Page:Popular Science Monthly Volume 52.djvu/859

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the child who brings his certificate of conduct or advancement, move in a world of abstractions. The words number, form, distance, situation, are so many mental concepts. Language is a translation of reality, a transposition in which objects figure already generalized and classified by the labor of thought.—Translated for the Popular Science Monthly from the Revue des Deux Mondes.


CARL SEMPER is characterized by Dr. August Schuberg[1] as a student who, while being especially thorough in a particular line of research and generally preferring it, was remarkably free from, that kind of specialism which is so common and often detrimental to science as a whole. "There are few investigators who have made themselves so familiar with the most various groups of the animal kingdom through their own researches as he; and he most catholicly busied himself with all branches of zoölogy—anatomy, histology, embryology, physiology and general biology, systematic biology, and geographical distribution—in all of which he pursued his own lines of investigation, so that it may be said that there are few regions of zoölogy which he did not explore." He was also an industrious student in anthropology and ethnology.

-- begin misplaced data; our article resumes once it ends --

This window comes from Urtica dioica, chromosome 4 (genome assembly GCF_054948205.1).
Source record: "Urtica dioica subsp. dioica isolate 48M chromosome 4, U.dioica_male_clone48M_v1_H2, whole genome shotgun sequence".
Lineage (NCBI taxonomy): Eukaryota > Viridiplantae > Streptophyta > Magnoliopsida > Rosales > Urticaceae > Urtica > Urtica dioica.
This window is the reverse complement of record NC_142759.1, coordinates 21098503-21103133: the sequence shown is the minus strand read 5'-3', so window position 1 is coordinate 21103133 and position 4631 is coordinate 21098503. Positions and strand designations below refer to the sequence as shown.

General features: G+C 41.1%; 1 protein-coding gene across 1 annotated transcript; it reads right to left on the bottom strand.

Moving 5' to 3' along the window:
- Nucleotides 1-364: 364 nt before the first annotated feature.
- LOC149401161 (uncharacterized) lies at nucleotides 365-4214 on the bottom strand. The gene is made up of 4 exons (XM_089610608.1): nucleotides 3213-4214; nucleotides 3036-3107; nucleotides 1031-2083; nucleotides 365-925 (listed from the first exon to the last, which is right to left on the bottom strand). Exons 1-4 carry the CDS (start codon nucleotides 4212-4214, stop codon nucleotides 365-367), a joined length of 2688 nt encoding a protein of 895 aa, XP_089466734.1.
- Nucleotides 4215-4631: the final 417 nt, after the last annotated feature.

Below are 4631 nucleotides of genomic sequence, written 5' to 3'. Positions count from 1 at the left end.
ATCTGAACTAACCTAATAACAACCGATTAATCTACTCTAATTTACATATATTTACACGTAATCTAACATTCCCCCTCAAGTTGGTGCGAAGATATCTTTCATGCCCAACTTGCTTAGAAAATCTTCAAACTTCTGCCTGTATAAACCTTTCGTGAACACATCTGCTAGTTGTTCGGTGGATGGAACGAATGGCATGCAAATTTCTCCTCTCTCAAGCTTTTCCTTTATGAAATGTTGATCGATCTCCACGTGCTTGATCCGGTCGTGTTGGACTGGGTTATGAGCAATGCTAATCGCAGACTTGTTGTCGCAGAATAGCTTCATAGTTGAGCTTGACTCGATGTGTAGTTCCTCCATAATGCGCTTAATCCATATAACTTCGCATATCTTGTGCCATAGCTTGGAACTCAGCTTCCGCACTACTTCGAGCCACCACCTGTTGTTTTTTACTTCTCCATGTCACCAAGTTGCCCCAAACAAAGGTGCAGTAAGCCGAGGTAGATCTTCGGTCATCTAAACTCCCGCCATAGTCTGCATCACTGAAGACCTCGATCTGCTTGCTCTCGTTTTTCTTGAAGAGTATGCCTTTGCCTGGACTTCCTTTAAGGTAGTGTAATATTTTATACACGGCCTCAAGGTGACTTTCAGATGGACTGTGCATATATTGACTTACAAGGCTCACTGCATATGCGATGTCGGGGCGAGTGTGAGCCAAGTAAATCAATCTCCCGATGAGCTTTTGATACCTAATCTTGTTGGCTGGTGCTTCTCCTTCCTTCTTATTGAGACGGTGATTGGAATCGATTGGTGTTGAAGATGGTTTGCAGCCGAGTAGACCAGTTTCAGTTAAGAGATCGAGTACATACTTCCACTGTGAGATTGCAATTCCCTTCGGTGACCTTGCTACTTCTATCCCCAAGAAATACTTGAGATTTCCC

Carl Gottfried Semper was born at Altona, July 6, 1832, the son of the manufacturer Johann Carl Semper, and died at Würzburg, May 29, 1893. He attended the gymnasium of his native city till he reached the Secunda, and then entered the school for naval cadets which was founded by the "Provisional Government" of Schleswig-Holstein at Kiel in 1848. Not finding the conditions here very attractive, he joined the artillery as a volunteer and engaged in a brief campaign against the Danes. When Schleswig Holstein was given up to Denmark, he, by his father's advice, attended the Hanover Polytechnic School from 1851 to 1854. At the University of Würzburg (1854 to 1858) he gave special attention to comparative morphology and histology. Having received the degree of Doctor of Philosophy at Würzburg in 1856, he continued his studies there and at the Kiel High School in 1857, and in November of that year started on a tour through Germany, France, and Spain, the object of which, he said, was partly study in the museums and libraries, and partly to find associates who would join him in a more extensive scientific journey. His inten-

  1. In Arbeiten aus dem Zoologisch-zootomischen Institut in Würzburg, in an article whence the material for this sketch is derived.